Duel of the fates.

The episode decided to bring a twist midway through, when it was revealed that the little brag stealing Chuck’s car tire was in fact Michael’s brother, and that Connie the car mechanic, who was nice enough to put the tire back on Chuck’s car, was also friendly with the brothers, and was able to help Gary out with his savior story of the week. It turns out it worked quite well in this episode, as both Robbie and Connie were separately introduced to the viewers, before they became involved in the main story about Michael. I would consider it great writing, and I would even say it’s rare writing, because I don’t see that happening very often in proceduralized television with characters who come and go on an episodic basis. Besides that, the episode kind of began with an A plot and a B plot — the A plot being Gary’s efforts to save Michael, while the B plot turned out to be the perpetrator of Chuck’s lost car tire. There was no way for EARLY EDITION to employ the two-story structure this early in the show, especially for a series that was intended to be entertainment for the whole family, and giving the entire family a complicated structured narrative after only six episodes of a show that hasn’t been fully established yet was a no-go for 1990s television. But the writers still tried here, and the A plot created two different characters with the same back story, but a potential of turning into separate figures in the story. Robbie was the brat, the kid who turns Chuck into a racist by calling Robbie a criminal, and Michael was the helpless older brother who couldn’t see that his efforts to make bank and get his little brother out of the hellhole that is the Chicago suburbs was leading him towards death.

Even in this version of Chicago, black kids must be thieves.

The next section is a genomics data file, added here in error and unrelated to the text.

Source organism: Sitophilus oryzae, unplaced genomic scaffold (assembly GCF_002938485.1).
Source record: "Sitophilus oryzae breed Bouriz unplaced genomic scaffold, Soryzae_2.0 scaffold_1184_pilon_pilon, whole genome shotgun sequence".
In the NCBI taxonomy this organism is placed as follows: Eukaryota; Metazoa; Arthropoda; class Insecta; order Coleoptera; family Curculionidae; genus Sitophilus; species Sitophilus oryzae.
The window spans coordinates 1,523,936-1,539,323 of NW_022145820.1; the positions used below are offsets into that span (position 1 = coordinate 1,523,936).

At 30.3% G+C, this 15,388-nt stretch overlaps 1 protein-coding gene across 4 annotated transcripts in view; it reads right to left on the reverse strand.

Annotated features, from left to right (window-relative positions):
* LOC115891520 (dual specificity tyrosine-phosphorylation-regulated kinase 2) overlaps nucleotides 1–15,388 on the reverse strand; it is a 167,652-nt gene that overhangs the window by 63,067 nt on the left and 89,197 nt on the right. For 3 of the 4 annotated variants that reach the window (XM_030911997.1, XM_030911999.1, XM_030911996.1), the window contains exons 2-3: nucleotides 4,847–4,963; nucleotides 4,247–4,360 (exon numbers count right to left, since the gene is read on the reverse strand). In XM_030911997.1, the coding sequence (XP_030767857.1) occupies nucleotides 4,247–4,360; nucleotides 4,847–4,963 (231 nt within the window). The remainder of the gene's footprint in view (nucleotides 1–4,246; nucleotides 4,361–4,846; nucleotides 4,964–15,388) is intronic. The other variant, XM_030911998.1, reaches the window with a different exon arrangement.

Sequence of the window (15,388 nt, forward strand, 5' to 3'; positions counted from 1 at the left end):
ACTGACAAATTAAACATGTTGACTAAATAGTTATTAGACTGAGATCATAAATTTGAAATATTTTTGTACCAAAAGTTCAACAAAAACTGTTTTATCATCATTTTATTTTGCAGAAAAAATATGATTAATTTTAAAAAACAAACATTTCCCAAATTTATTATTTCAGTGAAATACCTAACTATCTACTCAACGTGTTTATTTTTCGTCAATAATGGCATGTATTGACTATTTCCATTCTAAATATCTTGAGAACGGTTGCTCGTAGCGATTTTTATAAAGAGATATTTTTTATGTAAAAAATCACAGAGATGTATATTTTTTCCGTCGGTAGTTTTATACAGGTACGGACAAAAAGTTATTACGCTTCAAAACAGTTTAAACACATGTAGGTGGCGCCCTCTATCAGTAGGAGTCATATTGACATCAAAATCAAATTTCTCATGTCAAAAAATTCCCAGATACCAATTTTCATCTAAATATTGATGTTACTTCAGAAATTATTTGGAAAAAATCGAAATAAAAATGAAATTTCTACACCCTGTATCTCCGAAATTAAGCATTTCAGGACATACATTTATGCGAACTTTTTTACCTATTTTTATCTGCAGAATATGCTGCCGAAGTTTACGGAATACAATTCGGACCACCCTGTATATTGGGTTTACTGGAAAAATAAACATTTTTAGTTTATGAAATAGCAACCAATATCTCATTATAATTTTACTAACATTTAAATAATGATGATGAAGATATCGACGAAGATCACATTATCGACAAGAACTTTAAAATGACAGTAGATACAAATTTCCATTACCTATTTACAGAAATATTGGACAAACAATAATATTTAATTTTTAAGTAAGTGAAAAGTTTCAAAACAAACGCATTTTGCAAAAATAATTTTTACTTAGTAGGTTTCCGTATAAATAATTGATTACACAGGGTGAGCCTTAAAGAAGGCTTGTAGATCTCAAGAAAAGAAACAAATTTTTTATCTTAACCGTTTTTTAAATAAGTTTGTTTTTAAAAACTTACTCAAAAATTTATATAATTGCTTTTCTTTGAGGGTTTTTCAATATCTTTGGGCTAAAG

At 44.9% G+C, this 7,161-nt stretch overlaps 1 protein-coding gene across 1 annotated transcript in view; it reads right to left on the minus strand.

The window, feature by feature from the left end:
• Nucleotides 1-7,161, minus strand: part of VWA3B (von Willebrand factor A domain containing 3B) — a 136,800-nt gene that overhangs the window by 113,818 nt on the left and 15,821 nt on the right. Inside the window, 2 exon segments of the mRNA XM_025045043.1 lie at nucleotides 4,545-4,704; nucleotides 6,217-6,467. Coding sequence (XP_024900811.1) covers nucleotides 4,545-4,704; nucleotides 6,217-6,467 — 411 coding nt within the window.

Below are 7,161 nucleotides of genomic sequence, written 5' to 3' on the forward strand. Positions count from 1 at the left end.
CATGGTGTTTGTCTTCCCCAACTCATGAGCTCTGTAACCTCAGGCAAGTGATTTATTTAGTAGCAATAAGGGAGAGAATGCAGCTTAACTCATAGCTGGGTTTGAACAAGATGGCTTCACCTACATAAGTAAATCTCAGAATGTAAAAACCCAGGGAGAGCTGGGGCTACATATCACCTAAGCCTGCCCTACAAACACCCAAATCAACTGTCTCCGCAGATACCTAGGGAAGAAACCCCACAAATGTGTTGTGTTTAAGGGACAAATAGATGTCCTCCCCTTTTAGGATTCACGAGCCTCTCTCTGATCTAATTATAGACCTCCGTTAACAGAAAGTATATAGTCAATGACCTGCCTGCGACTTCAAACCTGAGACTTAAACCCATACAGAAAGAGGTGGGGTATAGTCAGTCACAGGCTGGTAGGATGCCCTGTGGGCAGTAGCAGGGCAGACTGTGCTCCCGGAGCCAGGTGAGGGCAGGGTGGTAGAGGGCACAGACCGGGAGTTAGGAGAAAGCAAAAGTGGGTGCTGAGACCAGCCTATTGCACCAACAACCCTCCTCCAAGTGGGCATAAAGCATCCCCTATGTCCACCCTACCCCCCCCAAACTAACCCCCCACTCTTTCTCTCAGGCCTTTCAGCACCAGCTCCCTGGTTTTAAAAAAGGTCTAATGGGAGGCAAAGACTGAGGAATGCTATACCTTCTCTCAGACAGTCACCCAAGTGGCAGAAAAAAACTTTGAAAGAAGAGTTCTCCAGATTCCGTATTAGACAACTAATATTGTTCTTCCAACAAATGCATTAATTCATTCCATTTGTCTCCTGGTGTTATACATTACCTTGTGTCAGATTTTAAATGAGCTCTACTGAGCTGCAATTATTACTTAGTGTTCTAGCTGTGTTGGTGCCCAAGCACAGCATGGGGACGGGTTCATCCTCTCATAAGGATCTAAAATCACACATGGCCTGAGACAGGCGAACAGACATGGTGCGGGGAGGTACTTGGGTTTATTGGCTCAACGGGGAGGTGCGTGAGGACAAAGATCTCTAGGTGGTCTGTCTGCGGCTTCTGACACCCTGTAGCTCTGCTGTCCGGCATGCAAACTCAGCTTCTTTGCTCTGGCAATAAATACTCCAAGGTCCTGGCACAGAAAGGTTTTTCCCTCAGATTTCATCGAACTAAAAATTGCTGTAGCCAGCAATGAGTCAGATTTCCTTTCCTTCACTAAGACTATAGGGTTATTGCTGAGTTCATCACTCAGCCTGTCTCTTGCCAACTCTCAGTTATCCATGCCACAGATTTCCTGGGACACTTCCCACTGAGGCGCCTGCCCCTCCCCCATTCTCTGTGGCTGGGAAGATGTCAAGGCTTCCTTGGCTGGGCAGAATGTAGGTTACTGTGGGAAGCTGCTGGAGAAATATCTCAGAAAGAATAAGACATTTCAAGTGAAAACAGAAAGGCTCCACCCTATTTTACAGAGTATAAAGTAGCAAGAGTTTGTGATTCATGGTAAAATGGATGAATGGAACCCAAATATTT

And Gary got in the middle of it all and became the angel in Michael and Robbie’s life. EARLY EDITION turned into TOUCHED BY AN ANGEL with this episode, and judging by the look of the show, that was an intended effort. Although it’s gonna be interesting to learn whether the writers came up with that by themselves, or if the producers were told to get the feel and tone of the show with angels from Heaven and copy it for the show with the guy who gets tomorrow’s newspaper today.

Best part of the episode: That scene with Connie and Michael on the basketball field was powerful. It was an entire scene with two guest characters, no input from the main characters, and sorely here to give a powerful message and showcase the acting abilities of these fine guest stars. It’s something you don’t see often in episodic television either.
Worst part of the episode: Chuck’s racism was ridiculous. Someone should have told him to cut it down, but it looked like Gary wasn’t interested.
Weirdest part of the episode: The turn from Chuck to Marissa as the right-hand man in Gary’s mission to save Michael’s life. It was too drastic and it made the hour look like it was rewritten on the fly during the shooting of this episode.
Player of the episode: Robbie is a talented and sneaky little kid. The way he stole Gary’s magic paper from his back pocket, and Gary didn’t notice any of it, made me think that if Michael had died on the court, Robbie would have turned into a master thief.